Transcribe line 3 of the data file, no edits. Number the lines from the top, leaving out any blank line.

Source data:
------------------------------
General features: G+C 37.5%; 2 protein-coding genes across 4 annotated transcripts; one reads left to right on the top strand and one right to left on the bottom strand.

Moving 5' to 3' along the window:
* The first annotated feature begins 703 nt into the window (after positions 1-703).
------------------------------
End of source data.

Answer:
* The first annotated feature begins 703 nt into the window (after positions 1-703).